Vatican City, Sep 7, 2005 (CNA) - On his Wednesday General Audience, held this morning in St. Peter's Square in the presence of 20,000 people, Pope Benedict encouraged the faithful to “continually model our image on that of the Son of God."
He based his reflection on the canticle contained in the first chapter of St. Paul's Letter to the Colossians, where Christ is presented as "the image of the invisible God."
St. Paul, the Pope explained, applies the Greek term "eikon" (icon or image) both to Christ, "Who is the perfect icon of God," and to man, who nonetheless has "'exchanged the glory of the immortal God for images resembling mortal man.' ... We must, therefore, continually model our image on that of the Son of God."
St. Paul, the Pope went on, then "passes from the world of the creation to that of history. Christ is 'the head of the body, of the Church,' and He is so through His incarnation. In fact, He entered the human community to support it and form it into a 'body,' in other words into a harmonious and fruitful unity. The consistency and growth of humanity have their root in Christ, the vital pivot, the 'beginning'."
The canticle closes by celebrating the "'fullness' ... that Christ possesses as a gift of love from God. This is the fullness of the divinity which irradiates both in the universe and in humanity, becoming a source of peace, of unity, and of perfect harmony. This 'reconciliation,' and 'pacification' is achieved through 'the blood of His cross,' by which we are justified and sanctified."
The Holy Father concluded: "In spilling His blood and giving Himself, Christ spread peace which, in biblical language, is a blend of messianic goodness and salvific plenitude extended to all creation. The canticle closes, then, with a luminous horizon of reconciliation, unity, harmony and peace, over which the figure of its Architect, Christ, solemnly rises."
After the audience, Benedict XVI greeted pilgrims in various languages and soon afterwards returned by helicopter to his summer residence in the apostolic palace of Castelgandolfo.
Vatican City, Sep 7, 2005 (CNA) - The fifteenth economic forum promoted by the Study Institute for Eastern Europe opens this evening in Krynica, Poland, on the theme "European Challenges: the model and frontiers of Europe."
The forum is being attended by numerous intellectuals, scientists, businessmen, politicians, economists, representatives from the world of communications and from non-governmental organizations from various European, Asian and American countries.
Cardinal Renato Raffaele Martino, president of the Pontifical Council "Justice and Peace," will address the opening greeting to participants, among them Lech Walesa, former prime minister of Poland, and Yuliya Tymoshenko, Mikulas Dzurinda and Marek Belka, prime ministers respectively of Ukraine, Slovakia and Poland. Cardinal Martino is also scheduled to participate in the ensuing debate on the theme: "Christian ethics and the spirit of post- industrial capitalism."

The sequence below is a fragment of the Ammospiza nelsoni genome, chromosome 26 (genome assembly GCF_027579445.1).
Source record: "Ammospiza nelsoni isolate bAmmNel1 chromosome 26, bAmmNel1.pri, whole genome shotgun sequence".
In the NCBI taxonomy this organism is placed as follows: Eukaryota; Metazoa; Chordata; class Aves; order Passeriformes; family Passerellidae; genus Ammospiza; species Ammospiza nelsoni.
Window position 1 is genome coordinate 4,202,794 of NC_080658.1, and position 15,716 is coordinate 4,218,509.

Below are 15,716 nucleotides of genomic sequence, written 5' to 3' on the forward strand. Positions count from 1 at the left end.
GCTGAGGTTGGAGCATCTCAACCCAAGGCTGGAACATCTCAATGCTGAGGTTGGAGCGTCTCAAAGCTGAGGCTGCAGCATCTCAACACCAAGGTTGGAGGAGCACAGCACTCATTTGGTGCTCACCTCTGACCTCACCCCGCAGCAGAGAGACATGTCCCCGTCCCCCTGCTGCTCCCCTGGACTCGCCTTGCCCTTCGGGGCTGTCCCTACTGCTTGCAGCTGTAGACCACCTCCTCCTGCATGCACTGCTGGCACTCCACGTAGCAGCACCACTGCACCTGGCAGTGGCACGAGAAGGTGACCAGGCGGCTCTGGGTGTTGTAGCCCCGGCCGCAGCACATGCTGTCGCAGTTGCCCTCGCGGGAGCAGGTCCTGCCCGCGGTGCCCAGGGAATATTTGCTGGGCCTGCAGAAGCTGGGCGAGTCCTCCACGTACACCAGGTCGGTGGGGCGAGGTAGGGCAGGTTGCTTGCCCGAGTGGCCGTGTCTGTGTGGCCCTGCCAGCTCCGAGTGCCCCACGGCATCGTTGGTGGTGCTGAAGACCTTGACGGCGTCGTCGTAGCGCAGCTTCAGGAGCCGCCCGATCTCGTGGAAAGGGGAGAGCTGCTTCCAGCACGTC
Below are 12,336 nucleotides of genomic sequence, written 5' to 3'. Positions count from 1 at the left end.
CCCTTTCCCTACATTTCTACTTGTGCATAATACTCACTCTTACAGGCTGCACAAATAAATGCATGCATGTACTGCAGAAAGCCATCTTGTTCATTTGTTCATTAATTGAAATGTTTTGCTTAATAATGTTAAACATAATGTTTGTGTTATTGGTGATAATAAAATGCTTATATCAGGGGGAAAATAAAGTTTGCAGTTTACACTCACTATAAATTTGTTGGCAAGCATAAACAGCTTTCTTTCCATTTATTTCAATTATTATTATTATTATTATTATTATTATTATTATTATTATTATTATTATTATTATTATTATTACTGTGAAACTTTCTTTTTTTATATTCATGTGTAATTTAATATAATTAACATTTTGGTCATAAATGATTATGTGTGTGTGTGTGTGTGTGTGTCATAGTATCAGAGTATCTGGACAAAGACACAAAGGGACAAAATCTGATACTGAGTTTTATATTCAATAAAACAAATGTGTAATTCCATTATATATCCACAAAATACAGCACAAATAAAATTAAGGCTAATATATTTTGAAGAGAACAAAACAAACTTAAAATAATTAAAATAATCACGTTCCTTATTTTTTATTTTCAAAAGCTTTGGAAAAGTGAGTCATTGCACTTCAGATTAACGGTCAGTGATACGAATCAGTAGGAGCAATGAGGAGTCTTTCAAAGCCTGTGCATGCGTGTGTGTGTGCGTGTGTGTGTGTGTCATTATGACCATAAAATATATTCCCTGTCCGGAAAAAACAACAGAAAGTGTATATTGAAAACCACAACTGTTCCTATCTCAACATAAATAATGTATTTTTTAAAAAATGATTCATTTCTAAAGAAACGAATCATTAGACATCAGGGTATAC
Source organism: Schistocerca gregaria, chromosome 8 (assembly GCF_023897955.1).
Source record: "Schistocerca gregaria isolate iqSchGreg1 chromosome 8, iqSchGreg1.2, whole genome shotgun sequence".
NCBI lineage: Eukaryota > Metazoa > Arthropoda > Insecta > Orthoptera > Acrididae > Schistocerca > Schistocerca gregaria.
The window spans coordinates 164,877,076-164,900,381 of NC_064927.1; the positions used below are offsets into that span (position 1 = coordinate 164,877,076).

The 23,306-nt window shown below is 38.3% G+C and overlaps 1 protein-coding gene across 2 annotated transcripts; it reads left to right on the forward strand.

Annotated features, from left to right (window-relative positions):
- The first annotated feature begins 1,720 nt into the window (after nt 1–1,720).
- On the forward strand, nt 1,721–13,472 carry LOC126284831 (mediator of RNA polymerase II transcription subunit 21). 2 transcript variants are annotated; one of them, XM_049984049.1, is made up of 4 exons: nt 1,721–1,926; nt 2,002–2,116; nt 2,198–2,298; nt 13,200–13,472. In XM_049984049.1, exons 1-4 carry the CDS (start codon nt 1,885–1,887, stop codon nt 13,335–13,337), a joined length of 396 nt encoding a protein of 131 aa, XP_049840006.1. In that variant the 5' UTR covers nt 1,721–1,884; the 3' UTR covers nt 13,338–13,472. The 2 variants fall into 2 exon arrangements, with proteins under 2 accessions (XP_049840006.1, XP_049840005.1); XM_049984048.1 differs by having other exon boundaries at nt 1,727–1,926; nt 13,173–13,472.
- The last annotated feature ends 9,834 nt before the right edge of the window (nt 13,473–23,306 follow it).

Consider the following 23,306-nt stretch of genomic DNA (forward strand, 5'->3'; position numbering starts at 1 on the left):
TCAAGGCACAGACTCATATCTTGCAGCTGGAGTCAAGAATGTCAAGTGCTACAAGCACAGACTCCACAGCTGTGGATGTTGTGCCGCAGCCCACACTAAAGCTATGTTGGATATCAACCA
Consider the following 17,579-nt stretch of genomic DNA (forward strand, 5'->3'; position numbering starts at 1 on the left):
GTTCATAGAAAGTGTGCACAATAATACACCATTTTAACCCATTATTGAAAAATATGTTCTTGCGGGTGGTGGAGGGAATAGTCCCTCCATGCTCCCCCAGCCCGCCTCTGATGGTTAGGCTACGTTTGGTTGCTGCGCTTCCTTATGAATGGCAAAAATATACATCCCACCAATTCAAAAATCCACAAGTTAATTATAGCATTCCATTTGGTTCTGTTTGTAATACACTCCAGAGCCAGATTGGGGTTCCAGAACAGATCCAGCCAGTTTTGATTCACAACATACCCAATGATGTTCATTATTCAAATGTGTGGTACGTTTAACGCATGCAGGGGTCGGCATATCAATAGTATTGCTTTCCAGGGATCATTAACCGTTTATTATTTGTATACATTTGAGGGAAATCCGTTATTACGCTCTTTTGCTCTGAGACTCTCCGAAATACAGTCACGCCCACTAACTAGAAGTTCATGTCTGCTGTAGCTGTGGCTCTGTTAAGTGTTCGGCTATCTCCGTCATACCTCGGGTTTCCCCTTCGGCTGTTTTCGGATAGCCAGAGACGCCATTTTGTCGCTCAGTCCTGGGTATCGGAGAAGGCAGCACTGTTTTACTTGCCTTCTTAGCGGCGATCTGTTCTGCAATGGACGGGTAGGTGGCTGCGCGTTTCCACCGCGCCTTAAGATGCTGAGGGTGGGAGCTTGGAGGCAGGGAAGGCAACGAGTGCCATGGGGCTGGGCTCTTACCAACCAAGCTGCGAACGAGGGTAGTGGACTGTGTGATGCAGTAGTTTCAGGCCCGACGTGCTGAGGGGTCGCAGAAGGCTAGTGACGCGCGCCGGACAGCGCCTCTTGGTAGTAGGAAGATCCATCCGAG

Washington D.C., Sep 7, 2005 (CNA) - In a gathering with priests of the Archdiocese of Washington DC, Cardinal Theodore McCarrick announced that Pope Benedict XVI has asked him to remain Archbishop of Washington despite the 75-year old’s offer of retirement.
Under Canon Law, bishops are required to submit resignations upon turning 75, but the Vatican retains power to accept or deny the bids after examining individual circumstances.
“I accept the Holy Father’s decision with gratitude and confidence,” Cardinal McCarrick said yesterday. “The confidence is based on the fact that I can count on the help of God for the grace to continue to serve the people of the Archdiocese whom the Lord loves so much. The gratitude comes from the privilege of working my brother bishops and priests, deacons and religious, whose generosity and zeal I have already experienced over the last four and a half years.”
According to the Archdiocese, the Cardinal was informed of the Vatican’s decision by way of a letter from the Apostolic Nuncio. He is expected to remain in his post for another two years or so.
Cardinal McCarrick, who has been a priest for 48 years and a bishop for 28, was appointed to the Archdiocese of Washington in 2001. He succeeded Cardinal James Hickey.
Sacramento, Calif., Sep 7, 2005 (CNA) - Last evening, the California state legislature became the first legislative body in the U.S. to approve a bill allowing for same-sex marriage--a move that has shocked many religious and pro-family groups around the state.
The bill, AB 849, which passed the state Senate last week, still has yet to be approved by Governor Arnold Schwarzenegger, which has watchers on both sides of the gay-marriage debate waiting with baited breath.